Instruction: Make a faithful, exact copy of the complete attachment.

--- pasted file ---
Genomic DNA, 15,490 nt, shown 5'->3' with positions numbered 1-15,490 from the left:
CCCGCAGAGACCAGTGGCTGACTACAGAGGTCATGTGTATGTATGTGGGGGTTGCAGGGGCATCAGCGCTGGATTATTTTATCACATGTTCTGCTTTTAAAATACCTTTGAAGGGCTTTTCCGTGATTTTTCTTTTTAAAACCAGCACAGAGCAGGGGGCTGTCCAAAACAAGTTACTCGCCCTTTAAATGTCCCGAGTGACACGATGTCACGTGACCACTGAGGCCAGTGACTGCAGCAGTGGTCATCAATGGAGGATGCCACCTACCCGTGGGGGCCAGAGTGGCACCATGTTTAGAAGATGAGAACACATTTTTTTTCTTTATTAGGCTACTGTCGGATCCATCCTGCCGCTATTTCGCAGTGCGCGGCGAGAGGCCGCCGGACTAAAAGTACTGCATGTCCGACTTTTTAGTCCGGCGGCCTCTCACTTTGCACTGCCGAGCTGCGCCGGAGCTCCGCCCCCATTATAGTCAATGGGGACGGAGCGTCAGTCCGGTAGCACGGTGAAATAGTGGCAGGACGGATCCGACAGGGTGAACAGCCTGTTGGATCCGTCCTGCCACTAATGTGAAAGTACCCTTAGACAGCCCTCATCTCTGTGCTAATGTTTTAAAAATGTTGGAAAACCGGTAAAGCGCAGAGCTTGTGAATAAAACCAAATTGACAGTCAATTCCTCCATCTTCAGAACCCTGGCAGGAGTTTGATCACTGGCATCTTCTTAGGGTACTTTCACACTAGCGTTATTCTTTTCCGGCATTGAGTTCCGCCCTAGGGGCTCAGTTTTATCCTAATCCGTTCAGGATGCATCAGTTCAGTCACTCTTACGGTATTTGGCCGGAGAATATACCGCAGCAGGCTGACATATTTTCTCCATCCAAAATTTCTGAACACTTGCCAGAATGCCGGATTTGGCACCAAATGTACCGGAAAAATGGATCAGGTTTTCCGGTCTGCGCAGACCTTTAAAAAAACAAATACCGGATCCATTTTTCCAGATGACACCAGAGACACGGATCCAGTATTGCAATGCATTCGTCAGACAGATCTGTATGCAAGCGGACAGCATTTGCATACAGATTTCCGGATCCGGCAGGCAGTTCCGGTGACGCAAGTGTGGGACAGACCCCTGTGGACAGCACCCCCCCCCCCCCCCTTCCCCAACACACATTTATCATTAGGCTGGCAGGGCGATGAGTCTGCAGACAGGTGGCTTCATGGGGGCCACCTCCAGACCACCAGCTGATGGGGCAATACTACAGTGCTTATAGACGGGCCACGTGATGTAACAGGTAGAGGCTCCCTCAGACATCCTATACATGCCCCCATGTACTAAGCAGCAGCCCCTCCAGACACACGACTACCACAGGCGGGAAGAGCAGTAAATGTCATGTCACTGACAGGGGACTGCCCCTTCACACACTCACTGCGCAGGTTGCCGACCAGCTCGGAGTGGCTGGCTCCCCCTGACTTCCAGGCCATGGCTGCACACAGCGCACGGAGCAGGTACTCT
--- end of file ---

Genomic DNA, 15,490 nt, shown 5'->3' with positions numbered 1-15,490 from the left:
CCCGCAGAGACCAGTGGCTGACTACAGAGGTCATGTGTATGTATGTGGGGGTTGCAGGGGCATCAGCGCTGGATTATTTTATCACATGTTCTGCTTTTAAAATACCTTTGAAGGGCTTTTCCGTGATTTTTCTTTTTAAAACCAGCACAGAGCAGGGGGCTGTCCAAAACAAGTTACTCGCCCTTTAAATGTCCCGAGTGACACGATGTCACGTGACCACTGAGGCCAGTGACTGCAGCAGTGGTCATCAATGGAGGATGCCACCTACCCGTGGGGGCCAGAGTGGCACCATGTTTAGAAGATGAGAACACATTTTTTTTCTTTATTAGGCTACTGTCGGATCCATCCTGCCGCTATTTCGCAGTGCGCGGCGAGAGGCCGCCGGACTAAAAGTACTGCATGTCCGACTTTTTAGTCCGGCGGCCTCTCACTTTGCACTGCCGAGCTGCGCCGGAGCTCCGCCCCCATTATAGTCAATGGGGACGGAGCGTCAGTCCGGTAGCACGGTGAAATAGTGGCAGGACGGATCCGACAGGGTGAACAGCCTGTTGGATCCGTCCTGCCACTAATGTGAAAGTACCCTTAGACAGCCCTCATCTCTGTGCTAATGTTTTAAAAATGTTGGAAAACCGGTAAAGCGCAGAGCTTGTGAATAAAACCAAATTGACAGTCAATTCCTCCATCTTCAGAACCCTGGCAGGAGTTTGATCACTGGCATCTTCTTAGGGTACTTTCACACTAGCGTTATTCTTTTCCGGCATTGAGTTCCGCCCTAGGGGCTCAGTTTTATCCTAATCCGTTCAGGATGCATCAGTTCAGTCACTCTTACGGTATTTGGCCGGAGAATATACCGCAGCAGGCTGACATATTTTCTCCATCCAAAATTTCTGAACACTTGCCAGAATGCCGGATTTGGCACCAAATGTACCGGAAAAATGGATCAGGTTTTCCGGTCTGCGCAGACCTTTAAAAAAACAAATACCGGATCCATTTTTCCAGATGACACCAGAGACACGGATCCAGTATTGCAATGCATTCGTCAGACAGATCTGTATGCAAGCGGACAGCATTTGCATACAGATTTCCGGATCCGGCAGGCAGTTCCGGTGACGCAAGTGTGGGACAGACCCCTGTGGACAGCACCCCCCCCCCCCCCCTTCCCCAACACACATTTATCATTAGGCTGGCAGGGCGATGAGTCTGCAGACAGGTGGCTTCATGGGGGCCACCTCCAGACCACCAGCTGATGGGGCAATACTACAGTGCTTATAGACGGGCCACGTGATGTAACAGGTAGAGGCTCCCTCAGACATCCTATACATGCCCCCATGTACTAAGCAGCAGCCCCTCCAGACACACGACTACCACAGGCGGGAAGAGCAGTAAATGTCATGTCACTGACAGGGGACTGCCCCTTCACACACTCACTGCGCAGGTTGCCGACCAGCTCGGAGTGGCTGGCTCCCCCTGACTTCCAGGCCATGGCTGCACACAGCGCACGGAGCAGGTACTCT